1. There will be a fifth BCS bowl, the Cotton, added to the lineup to maintain 10 berths. (This is considered a near-given for the next contract.)
2. All BCS participants must meet a minimum Top 16 ranking.
3. There will be no more AQ berths, though the Rose Bowl will retain first rights to the Big Ten and Pac-12 champions, provided they meet the minimum ranking and don't need to be moved to a semifinal site (see below). Other bowls may still choose based on geography or traditional conference loyalties, but it won't be iron-clad.
4. There will no longer be a two-teams-per-conference limit.
5. A new model for revenue distribution will pay a baseline amount to all 11 FBS conferences, which then receive a sizeable payout for each team they place in a bowl and a smaller payout for each additional team. No league goes broke if it has a down year, and no league gets inordinately rich for placing three teams.
6. A draft order will be set in which the bowls choose their matchups -- not individual teams, mind you, but matchups -- and rotate annually.
7. Bowls that select the No. 1 and 2 teams will automatically be assigned the corresponding opponents (No. 1 vs. No. 4, No. 2 vs. No. 3) and become semifinal sites. If the Big Ten or Pac-12 champ is ranked No. 1 or 2, the Rose Bowl will become one of those semifinals. If the Big Ten or Pac-12 champ is ranked No. 3 or 4, the Rose Bowl must surrender it to the semifinal site. Presumably, the bowls with the first two choices in a given year would opt to stage a semifinal but are not required to.
8. As is the case today, the national championship game will be staged at one of the five BCS sites, at least a week after the semifinals but no later than Jan. 9. To accommodate that within this year's calendar (when Jan. 1 is a Sunday), two games were moved to New Year's Eve and a third to the early afternoon slot before the Rose Bowl.
To set this year's hypothetical lineup, I used the current BCS standings and tweaked this year's at-large rotation to establish the following draft order: 1) Fiesta, 2) Orange, 3) Sugar, 4) Cotton. I flipped the Orange and Sugar bowls so as to preclude the same city from getting to host both a semifinal and championship game. The order would shift annually, and the Cotton would be treated the same as the others.
I also considered each league's highest-ranked team as of today its champion.
Here is the lineup I came up with. Afterward, I'll explain how I arrived at it.
Dec. 31 Cotton: No. 6 Arkansas vs. No. 8 Virginia Tech
Dec. 31 Sugar: No. 5 Oklahoma vs. No. 7 Clemson
Jan. 2 Orange: No. 1 LSU vs. No. 4 Oregon
Jan. 2 Rose: No. 9 Stanford vs. No. 15 Michigan State
Jan. 2 Fiesta: No. 2 Oklahoma State vs. No. 3 Alabama
Jan. 9 title game (New Orleans): Fiesta Bowl winner vs. Orange Bowl winner
The Fiesta Bowl uses its No. 1 choice to take Oklahoma State from its old partner, the Big 12, knowing Cowboys fans will be tripping all over themselves for their first BCS trip. Thus the Fiesta gets the first semifinal.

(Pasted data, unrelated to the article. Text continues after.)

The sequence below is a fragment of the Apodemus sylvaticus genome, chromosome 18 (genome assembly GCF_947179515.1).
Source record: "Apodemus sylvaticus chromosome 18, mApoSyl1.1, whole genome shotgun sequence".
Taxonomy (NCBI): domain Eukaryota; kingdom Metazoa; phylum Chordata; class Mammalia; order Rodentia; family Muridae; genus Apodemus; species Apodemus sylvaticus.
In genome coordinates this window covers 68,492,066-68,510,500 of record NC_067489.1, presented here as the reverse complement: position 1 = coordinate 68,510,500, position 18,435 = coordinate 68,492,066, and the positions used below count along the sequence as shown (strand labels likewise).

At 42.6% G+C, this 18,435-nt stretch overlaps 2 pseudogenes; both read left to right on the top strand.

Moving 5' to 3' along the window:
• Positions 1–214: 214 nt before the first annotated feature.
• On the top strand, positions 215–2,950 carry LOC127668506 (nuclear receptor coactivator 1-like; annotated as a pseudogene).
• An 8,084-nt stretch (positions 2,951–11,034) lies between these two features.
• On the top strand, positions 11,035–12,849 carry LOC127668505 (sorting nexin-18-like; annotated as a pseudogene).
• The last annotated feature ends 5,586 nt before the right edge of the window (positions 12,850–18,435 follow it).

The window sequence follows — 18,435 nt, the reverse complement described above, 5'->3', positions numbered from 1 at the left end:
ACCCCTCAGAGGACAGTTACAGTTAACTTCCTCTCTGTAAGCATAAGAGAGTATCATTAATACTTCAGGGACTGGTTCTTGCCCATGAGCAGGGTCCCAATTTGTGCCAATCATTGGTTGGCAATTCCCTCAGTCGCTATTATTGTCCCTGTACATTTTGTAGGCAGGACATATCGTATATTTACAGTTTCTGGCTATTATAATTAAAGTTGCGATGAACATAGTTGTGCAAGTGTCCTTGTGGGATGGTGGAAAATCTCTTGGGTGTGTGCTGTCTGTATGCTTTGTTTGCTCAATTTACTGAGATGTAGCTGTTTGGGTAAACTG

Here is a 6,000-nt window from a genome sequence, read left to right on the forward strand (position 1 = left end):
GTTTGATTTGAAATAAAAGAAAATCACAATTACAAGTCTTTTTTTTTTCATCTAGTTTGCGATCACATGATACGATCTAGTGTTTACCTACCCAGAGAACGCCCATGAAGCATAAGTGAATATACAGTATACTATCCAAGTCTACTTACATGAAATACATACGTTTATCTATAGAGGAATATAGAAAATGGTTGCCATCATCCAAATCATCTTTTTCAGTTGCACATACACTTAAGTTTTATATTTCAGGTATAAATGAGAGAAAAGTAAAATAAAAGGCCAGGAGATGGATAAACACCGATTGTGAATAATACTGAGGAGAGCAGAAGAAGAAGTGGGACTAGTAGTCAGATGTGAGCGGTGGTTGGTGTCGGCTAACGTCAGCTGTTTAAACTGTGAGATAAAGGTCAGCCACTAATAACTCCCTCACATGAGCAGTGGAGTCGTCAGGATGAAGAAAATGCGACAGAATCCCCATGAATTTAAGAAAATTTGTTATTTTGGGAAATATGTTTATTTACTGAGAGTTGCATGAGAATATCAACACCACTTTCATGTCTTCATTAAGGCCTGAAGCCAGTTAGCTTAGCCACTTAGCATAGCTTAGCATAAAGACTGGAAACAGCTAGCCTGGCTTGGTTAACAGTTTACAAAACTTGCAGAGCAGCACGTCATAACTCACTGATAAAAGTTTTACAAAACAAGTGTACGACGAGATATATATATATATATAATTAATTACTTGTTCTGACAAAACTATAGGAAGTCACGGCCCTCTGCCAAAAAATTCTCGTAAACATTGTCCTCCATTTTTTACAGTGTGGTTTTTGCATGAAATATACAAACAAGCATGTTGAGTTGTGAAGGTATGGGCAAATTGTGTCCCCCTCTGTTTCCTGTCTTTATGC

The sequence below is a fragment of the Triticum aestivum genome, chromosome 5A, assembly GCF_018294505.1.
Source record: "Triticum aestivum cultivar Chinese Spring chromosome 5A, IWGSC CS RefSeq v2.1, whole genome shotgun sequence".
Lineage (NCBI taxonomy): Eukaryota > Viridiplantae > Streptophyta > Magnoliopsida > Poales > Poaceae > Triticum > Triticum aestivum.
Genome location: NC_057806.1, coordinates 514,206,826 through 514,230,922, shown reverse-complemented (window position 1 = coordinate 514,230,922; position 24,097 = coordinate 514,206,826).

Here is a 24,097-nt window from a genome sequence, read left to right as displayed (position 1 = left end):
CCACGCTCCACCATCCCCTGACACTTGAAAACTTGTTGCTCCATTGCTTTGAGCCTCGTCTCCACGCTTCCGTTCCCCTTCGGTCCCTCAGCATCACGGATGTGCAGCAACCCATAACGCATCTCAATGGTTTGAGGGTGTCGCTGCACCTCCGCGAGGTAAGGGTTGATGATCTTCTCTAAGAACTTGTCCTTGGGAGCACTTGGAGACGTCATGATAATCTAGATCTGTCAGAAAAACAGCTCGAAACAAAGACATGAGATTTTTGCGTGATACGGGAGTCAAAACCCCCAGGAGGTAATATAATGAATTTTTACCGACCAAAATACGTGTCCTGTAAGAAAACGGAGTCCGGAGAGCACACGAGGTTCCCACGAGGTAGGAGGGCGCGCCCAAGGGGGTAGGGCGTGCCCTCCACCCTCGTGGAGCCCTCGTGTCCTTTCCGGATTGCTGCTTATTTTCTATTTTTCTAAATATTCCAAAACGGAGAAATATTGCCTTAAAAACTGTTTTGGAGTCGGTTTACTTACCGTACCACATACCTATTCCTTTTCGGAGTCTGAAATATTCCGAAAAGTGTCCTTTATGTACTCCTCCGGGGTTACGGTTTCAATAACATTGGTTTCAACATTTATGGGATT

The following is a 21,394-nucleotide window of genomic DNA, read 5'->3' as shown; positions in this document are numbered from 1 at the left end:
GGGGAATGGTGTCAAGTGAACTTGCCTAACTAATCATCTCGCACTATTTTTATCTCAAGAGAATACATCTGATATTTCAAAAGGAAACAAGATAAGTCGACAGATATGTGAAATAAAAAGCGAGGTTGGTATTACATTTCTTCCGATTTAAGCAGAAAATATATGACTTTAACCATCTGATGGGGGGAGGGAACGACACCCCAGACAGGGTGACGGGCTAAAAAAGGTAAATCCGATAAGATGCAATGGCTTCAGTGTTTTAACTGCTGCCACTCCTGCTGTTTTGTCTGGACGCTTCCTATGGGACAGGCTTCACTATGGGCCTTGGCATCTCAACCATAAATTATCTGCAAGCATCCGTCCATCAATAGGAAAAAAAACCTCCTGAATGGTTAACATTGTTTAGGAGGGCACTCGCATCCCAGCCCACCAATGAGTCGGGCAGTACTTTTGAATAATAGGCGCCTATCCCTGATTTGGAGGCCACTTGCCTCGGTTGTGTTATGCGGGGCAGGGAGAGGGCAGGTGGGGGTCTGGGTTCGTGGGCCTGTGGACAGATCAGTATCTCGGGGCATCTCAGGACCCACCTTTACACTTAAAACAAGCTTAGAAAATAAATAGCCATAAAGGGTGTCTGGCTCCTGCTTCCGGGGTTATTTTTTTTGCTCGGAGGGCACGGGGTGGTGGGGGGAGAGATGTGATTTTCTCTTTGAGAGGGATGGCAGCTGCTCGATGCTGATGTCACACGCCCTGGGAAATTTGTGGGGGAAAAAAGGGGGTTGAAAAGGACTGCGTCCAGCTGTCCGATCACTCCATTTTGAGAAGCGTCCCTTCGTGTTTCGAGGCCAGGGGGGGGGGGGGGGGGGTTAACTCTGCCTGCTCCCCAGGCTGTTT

The Orange, with the second pick, plucks LSU to snare the other semifinal matchup. Tigers fans will travel in droves knowing the championship game will be in their backyard. The Rose Bowl, in turn, loses Oregon, and not surprisingly opts to replace the Ducks with another Pac-12 team, Stanford.
The Sugar, with the third pick, opts for the highest-ranked available team, Oklahoma, and pits it against Clemson -- making its first BCS trip -- as opposed to Arkansas, which played in the same game last season.
The Cotton, with the fourth pick, jubilantly snaps up former SWC participant Arkansas to go against Virginia Tech, which has never played in the Cotton Bowl.
The Rose ends up with the least appealing matchup, but that's by the game's own choosing. Michigan State's conference affiliation is far more important to that game than its record.
Now, let us count the ways this proposal is an upgrade from the current BCS format.
Most importantly, it ensures all worthy contenders have a shot at the championship. There are many who feel Alabama is still the second-best team in the country, regardless of Oklahoma State's undefeated record. The Tide get a chance to prove that; the Cowboys get a chance to disprove it.
Secondly, nine of the Top 10 teams are represented. That's only happened once (in 2007) since going to 10 berths in 2006.
No one is forced to take an unranked Big East champion.
And the bowls' newfound flexibility allows for fresher participants. Rather than going to the Fiesta Bowl for the fourth time in six seasons, Oklahoma goes to the Sugar Bowl for the first time in eight years. Rather than going to the Orange Bowl for the fourth time in five years, Virginia Tech goes to a brand-new destination.
Critics will note the lack of teams from the current non-AQ leagues (Houston, Boise State, etc.). However, nine of the 10 teams are ranked higher than those squads. Had Boise remained undefeated and finished in the top five, I have no doubt a bowl would select it.
Not only is this an improvement over the current system, but this new version of the Mandel Plan is even better than the old one.